Two days ago someone who was my cline a couple of years ago called me. Normally I save the clients by the name of their dogs so I saw that ‘Csipi’ is calling. The conversation was a typical one:
- Hi Kata, do you remember me?
- Of course I do! You have a beagle male called Csipi.
- He had some problems with walking on leash and escaped from the garden also, because there were big spaces between the parts of the fence.
- He was a bit protective for his favourite toy, a blue stuffed elephant.
- Yes, it’s amazing, that you remember everything!
- It’s good to hear about you again David!
- My name is Balint.
Well… that’s me.
My dogs have a really important part of my life, so I’m lucky that I can take them to work, to my trips, to conferences, etc. In the last 15 years it’s getting easier to find a dog friendly place in Hungary, and this is great, but I also like humans, so I can accept if somewhere dogs are not allowed. I don’t like that point of view when dog owners say that everyone should accept that their dog sits on the seat on the train or goes to a shop with muddy paws, and licks their plate in the restaurant. I think that the dog should be a kind of polite visitor at a public place - just as we all are.
So I take my dogs with me to work, but there are some unwritten rules that I follow. Here are the most important ones:
- I never take all of my dogs with me to the school, it’s always just one of them
- There are days when my dogs are waiting at home, because that’s the most comfortable for everyone
- I have a dog (Morgan) who can be protective in certain circumstances. So she comes with me only if I’m sure that there are no kids in the building.
It’s always a great honour to get an invitation to a clinic or to a competition as a judge, so when I knew that I’m invited to Romania to a dogsport weekend for a dog-dancing clinic and a competition I said yes happily. It was the first weekend of October, which means that my usual September Catastrophe Series just finished, so I really needed some positive impressions. And as I knew that Sven and Bettina were also invited as disc dog trainers and judges, I was really looking forward of a weekend of fun. I was thinking about packing some garlic against vampires, but finally I’ve decided that probably I’m too old for them, so I’m not in a danger even in Transylvania.
My plan was to leave Budapest on Friday around one o’clock: I had classes until twelve, a bit of paperwork,and that’s all. Well, the ‘bit of’ administration took two hours – I was never good at it, so I have to pay special attention not to create any administrative disaster. Finally I left Budapest around three, and because of this delay I took the Romanian part of the trip in dark. There is a national sport in Romania: when night falls everyone dresses in black and goes to take a bike ride on those roads where there are no street lights at all. I was sure that it’s just a matter of time for me to kill someone – to be honest I’m not sure if I did it. I hope not, but it was dark and rainy.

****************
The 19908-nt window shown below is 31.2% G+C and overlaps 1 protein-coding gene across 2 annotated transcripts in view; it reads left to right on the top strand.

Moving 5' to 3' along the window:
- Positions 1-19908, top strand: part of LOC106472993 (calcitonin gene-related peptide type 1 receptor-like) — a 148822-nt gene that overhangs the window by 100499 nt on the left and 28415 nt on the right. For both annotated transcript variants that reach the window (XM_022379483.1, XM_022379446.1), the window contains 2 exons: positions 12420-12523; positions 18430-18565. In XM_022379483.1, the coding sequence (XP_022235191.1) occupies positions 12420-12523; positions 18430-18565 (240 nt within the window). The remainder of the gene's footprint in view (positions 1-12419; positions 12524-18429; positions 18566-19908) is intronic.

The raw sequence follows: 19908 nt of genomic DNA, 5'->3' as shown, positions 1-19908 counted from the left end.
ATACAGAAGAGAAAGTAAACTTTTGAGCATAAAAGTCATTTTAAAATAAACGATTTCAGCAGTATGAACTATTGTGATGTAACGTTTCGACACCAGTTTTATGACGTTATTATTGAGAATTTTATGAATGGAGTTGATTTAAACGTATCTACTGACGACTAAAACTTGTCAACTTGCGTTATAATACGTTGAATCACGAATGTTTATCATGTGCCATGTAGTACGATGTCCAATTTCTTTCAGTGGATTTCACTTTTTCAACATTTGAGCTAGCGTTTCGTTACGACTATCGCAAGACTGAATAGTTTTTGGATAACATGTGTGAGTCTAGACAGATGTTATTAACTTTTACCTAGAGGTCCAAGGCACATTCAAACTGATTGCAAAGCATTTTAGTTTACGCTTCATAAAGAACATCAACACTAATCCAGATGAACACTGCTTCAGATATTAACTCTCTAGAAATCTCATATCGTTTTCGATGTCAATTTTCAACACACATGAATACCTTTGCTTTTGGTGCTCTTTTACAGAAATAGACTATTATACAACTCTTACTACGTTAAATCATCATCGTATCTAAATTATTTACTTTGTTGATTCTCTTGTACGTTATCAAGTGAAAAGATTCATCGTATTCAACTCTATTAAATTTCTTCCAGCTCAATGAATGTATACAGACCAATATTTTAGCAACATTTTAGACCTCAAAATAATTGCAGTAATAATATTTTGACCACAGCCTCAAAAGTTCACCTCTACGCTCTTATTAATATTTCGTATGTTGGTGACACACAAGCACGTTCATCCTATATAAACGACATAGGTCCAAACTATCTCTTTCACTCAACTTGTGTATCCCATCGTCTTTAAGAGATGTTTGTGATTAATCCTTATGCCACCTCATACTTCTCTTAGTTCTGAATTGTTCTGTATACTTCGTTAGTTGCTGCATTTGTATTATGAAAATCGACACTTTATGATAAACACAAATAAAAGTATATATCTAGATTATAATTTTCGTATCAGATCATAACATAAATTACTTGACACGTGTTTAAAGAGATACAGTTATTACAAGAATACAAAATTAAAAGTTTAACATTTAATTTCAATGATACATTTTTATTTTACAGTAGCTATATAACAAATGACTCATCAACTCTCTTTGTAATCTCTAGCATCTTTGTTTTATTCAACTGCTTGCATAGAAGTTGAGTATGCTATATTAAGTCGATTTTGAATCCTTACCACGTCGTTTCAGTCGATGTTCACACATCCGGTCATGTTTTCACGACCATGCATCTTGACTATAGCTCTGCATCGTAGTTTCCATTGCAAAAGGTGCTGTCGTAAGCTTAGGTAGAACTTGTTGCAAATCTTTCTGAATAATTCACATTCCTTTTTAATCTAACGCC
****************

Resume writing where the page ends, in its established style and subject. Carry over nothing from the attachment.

September is a strange month. The worst or most confusing things used to happen to me in September. The list of these things grew long and various during the years: accidents, lost or destroyed objects and relationships, wasted time and money, life changing events… So I was not surprised when it came out that a small injury I get during the turtle kennel project is not so small, it will last at least a month and I have to cancel a competition because of it. Now it’s getting better slowly, but the real solution will be a surgery on my shoulder. It’s on me when so for sure not now but as late as it’s possible. But definitely not in September.
While everyone is packing for the Worlds, I make myself busy at home. There was something that I was thinking about for years, but always found a good excuse not to start it… I have two red eared slider which grew big during the years, too big to live in comfortable in an aquarium. So I’ve decided to build a place outside for them. Of course I did not have any experience in home lakes, and of course I would to do it alone. I can not say that I’ve found the easiest way to do it, but that’s me.
Step 1. Buy the water tank. Plan it for weeks, choose the perfect one, buy it, and front of the shop realize that it’s too big to put in your car.
Step 2. Dig-dig-dig-dig-dig-dig, until this happens:
Step 3. Do you know what else can happen if you dig too much?
Step 4. Be happy that you did not buy an expensive airplane ticket to a competition where you could not compete because your throwing hand is twice as big as normally.
Step 5. Plants, water. And don’t forget the turtles.